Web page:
Coddled Eggs

Coddled Eggs
Coddled Eggs

Stephanie Le

Coddled Eggs

Did you ever have “toast and soldiers” when you were a kid? Growing up, crunchy buttered toast dipped into a soft-boiled egg was a special treat for me. I know now that it was also a treat for my busy mom: eggs and toast were simple to make, easy to eat, and delicious. This is my grown-up version of that classic childhood breakfast. It’s perfect for customization, so forget what your parents told you and play with your food! — Stephanie Le, author of Easy Gourmet

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2
Servings
399
Calories Per Serving
Deliver Ingredients

Notes

Recipe courtesy of Stephanie Le, author of Easy Gourmet. Click here to buy a copy.

Ingredients

  • 1  Cup  raw spinach
  • Oil, as needed
  • Salt, to taste
  • Freshly ground pepper, to taste
  • 1  Teaspoon  butter (for the ramekins)
  • ½  Cup  mashed potatoes
  • large eggs, room temperature
  • 1  Teaspoon  chopped flat-leaf parsley

Directions

In a kettle or pot, bring a generous amount of water to a boil.

While the water is boiling, sauté the spinach in a touch of oil over medium heat until just wilted, 1–2 minutes. Season with salt and pepper and remove from the pan.

Grease two ramekins with the butter. Divide the potatoes between them. Top the potatoes with the wilted spinach. Gently place the raw eggs onto the spinach.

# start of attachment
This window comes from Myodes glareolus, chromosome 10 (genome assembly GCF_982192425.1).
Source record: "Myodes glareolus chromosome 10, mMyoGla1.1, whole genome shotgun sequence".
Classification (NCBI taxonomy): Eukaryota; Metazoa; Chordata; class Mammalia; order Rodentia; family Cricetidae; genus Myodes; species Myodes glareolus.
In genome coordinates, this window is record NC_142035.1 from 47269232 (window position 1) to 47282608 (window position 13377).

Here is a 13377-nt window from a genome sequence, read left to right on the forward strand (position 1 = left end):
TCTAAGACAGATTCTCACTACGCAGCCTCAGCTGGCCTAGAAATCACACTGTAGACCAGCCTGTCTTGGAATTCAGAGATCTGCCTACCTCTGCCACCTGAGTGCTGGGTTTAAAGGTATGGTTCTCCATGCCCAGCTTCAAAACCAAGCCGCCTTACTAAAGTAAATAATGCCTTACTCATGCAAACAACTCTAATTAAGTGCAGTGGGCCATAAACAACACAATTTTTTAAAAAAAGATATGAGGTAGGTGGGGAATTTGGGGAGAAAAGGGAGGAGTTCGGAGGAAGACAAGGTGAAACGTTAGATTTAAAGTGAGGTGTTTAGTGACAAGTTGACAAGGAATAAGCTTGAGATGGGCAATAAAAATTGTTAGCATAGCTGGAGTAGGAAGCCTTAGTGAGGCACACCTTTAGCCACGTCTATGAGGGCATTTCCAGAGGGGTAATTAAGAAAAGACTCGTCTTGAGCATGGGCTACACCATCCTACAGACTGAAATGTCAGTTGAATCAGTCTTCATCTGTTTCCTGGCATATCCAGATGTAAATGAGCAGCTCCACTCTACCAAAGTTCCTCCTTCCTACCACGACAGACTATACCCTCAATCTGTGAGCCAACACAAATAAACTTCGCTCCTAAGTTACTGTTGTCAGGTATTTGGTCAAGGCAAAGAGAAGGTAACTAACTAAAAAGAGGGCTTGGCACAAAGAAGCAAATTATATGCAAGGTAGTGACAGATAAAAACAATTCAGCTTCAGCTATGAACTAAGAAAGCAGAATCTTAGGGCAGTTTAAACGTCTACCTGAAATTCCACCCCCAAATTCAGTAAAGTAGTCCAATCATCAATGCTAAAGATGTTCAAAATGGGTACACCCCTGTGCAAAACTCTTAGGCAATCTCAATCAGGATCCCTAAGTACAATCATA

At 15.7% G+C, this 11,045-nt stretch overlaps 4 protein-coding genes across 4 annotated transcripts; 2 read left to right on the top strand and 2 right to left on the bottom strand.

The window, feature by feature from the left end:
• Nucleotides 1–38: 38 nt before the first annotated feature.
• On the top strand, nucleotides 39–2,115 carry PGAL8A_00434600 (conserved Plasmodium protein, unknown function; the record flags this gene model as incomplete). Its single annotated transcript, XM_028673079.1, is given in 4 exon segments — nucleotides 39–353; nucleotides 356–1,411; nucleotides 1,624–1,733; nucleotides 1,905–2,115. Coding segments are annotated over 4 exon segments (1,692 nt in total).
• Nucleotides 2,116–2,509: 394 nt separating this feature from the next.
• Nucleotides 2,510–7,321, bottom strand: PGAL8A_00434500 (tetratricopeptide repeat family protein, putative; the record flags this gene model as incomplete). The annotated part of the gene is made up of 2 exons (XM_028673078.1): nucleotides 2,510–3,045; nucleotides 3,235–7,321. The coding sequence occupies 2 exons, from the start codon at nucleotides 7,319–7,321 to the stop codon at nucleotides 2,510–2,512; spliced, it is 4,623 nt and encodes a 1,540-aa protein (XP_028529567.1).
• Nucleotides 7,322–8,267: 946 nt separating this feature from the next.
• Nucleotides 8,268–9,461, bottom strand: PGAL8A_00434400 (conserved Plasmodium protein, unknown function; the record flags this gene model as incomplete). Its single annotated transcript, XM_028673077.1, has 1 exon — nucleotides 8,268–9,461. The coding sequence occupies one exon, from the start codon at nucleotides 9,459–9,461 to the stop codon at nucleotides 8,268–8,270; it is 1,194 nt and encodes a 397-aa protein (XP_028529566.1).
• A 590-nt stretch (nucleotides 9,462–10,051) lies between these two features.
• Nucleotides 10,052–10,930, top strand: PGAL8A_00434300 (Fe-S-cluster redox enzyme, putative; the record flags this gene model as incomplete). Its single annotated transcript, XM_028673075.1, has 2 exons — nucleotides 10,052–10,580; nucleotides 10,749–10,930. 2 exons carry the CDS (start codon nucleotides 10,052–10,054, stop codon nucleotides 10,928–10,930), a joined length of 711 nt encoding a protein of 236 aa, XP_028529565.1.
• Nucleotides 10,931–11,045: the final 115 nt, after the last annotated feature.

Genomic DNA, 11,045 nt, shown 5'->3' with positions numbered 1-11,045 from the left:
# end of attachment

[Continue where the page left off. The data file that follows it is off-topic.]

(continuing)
Place the ramekins in a deep roasting pan. Pour enough hot water into the pan to come up halfway up the sides of the ramekins.

Carefully put the tray on the center rack of the oven. Bake until the whites are gently set and the yolks are still runny, about 17 to 20 minutes. Carefully remove the ramekins, sprinkle with flat-leaf parsley, and serve with plenty of buttered toast.

Nutritional Facts

Total Fat
14g
20%
Sugar
35g
39%
Saturated Fat
12g
50%
Carbohydrate, by difference
59g
45%
Protein
12g
26%
Vitamin K (phylloquinone)
1µg
1%
Calcium, Ca
1mg
0%
Phosphorus, P
1mg
0%
Sodium, Na
4mg
0%

Egg Shopping Tip

The fresher the better. Eggs in supermarkets don't even have half the flavor of fresh eggs. Try to make some time and head to the nearest farmer's market and treat yourself to some farm fresh eggs. They may be pricier but you get every cent back in flavor and a golden orange yolk.

Egg Cooking Tip

With eggs, cooking at a low temperature is almost always preferred. It allows the eggs to keep better texture. Also if you ever mix your uncooked and hard boiled eggs, do not fret. A trick to distinguish the two is a spin on the counter top. Hard boiled eggs will spin with ease while uncooked eggs won't get any momentum.